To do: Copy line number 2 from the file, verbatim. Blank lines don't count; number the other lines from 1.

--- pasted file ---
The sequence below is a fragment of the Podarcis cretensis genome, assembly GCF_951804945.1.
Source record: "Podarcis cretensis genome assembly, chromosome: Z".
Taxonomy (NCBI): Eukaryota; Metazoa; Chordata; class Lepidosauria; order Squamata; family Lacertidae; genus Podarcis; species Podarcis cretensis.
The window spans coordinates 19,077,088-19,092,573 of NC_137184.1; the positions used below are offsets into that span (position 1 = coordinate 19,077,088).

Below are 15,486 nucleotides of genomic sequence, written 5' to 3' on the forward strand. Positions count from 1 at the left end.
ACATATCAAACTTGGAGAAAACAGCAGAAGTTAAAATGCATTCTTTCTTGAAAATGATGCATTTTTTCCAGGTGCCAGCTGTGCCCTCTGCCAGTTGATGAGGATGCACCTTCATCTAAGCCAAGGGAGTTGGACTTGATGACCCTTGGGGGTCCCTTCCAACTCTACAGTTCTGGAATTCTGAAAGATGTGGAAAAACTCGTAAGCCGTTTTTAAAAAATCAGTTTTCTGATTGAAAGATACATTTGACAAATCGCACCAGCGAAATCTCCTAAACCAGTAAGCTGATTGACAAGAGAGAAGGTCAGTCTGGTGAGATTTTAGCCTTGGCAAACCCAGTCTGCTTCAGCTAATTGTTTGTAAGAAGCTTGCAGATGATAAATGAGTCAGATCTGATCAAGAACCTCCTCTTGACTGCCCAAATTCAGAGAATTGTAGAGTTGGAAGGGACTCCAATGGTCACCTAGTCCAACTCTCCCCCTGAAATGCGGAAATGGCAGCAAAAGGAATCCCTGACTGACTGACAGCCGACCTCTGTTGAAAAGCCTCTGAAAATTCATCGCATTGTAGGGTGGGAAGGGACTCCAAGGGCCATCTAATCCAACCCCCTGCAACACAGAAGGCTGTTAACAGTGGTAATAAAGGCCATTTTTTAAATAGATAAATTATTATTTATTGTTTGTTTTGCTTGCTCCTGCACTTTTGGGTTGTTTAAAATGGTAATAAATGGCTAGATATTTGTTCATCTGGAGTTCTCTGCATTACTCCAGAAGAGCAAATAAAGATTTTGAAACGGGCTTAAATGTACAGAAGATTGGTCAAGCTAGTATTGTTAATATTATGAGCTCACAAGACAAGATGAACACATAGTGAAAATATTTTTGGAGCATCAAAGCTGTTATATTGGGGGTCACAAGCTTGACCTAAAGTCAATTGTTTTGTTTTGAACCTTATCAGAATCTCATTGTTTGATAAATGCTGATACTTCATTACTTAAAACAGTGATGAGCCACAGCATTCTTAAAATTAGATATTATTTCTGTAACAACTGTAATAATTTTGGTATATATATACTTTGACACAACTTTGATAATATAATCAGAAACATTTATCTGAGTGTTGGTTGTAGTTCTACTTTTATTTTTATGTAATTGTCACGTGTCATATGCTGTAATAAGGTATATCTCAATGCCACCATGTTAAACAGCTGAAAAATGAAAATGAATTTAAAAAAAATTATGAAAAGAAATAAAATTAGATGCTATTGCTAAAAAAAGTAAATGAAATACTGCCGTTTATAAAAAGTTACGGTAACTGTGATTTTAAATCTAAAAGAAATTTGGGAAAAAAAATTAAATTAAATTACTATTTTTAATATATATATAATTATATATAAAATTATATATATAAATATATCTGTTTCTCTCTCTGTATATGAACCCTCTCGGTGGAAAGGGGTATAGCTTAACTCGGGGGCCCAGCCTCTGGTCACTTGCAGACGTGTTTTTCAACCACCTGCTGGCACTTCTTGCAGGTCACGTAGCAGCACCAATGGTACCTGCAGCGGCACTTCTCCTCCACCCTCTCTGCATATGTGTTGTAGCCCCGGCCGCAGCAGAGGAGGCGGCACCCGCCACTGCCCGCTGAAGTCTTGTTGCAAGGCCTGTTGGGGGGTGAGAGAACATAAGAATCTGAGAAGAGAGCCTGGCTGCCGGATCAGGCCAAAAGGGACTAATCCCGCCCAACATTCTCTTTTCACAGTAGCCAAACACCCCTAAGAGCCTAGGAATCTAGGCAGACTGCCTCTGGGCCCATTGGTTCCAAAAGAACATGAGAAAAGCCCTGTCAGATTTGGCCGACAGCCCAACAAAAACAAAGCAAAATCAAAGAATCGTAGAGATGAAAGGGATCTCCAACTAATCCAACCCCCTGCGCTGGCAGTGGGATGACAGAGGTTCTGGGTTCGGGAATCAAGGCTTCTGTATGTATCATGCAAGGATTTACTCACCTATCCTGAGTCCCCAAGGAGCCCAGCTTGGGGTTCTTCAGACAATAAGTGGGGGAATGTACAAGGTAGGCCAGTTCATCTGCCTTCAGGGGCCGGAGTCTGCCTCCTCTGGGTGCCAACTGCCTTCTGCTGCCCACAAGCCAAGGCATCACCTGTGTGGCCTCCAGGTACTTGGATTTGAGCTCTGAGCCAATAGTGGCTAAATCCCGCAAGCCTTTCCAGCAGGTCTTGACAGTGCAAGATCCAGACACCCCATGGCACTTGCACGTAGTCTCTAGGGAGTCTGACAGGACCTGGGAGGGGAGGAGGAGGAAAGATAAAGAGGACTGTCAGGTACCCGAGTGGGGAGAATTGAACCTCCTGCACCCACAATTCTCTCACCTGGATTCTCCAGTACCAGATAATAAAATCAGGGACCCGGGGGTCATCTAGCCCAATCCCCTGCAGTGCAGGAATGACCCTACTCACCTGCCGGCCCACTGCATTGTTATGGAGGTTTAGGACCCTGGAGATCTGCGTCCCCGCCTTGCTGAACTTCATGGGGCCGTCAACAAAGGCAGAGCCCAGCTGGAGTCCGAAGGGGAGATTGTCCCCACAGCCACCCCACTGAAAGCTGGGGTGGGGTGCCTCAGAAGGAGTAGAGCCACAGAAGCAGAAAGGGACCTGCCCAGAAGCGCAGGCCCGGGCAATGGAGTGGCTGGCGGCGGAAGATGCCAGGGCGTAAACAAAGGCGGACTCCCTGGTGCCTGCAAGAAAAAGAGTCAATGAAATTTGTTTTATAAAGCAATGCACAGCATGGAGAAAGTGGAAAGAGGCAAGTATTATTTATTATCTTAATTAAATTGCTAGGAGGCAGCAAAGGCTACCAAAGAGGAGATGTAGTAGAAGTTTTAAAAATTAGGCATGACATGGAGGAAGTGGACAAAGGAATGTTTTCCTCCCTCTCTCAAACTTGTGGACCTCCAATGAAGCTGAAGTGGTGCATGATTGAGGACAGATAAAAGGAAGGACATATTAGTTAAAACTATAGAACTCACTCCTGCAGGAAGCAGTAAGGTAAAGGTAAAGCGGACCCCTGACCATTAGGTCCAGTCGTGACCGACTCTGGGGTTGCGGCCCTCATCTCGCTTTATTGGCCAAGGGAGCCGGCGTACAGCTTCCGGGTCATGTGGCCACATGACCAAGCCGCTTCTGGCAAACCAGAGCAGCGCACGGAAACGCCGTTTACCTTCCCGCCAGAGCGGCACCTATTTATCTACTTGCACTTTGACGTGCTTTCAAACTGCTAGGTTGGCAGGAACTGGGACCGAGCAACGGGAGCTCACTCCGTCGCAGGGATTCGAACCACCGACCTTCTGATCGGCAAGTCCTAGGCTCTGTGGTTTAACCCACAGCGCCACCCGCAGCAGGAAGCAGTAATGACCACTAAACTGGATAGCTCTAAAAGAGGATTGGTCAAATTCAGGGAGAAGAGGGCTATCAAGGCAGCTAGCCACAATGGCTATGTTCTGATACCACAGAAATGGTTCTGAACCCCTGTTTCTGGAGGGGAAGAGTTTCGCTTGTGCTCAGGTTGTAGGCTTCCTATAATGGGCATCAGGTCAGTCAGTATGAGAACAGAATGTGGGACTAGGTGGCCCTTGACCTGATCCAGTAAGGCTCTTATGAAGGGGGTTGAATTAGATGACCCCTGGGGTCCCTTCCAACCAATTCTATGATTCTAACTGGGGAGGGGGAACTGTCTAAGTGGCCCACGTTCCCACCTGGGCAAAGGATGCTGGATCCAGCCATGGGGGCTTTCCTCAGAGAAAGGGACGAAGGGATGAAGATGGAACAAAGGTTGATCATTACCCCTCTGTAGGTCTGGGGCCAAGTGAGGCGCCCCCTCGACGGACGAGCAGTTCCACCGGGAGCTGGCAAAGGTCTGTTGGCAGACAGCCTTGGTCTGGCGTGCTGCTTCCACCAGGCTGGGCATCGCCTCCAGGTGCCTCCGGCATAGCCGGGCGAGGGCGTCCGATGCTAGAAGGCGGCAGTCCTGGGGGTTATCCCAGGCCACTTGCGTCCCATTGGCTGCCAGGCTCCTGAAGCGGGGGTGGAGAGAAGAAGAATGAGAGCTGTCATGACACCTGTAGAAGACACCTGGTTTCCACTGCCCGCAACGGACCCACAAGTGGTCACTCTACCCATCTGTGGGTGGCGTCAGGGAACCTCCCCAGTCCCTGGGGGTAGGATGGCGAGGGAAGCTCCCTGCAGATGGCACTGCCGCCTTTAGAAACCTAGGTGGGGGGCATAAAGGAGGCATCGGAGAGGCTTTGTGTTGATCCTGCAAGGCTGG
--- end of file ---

Source record: "Podarcis cretensis genome assembly, chromosome: Z".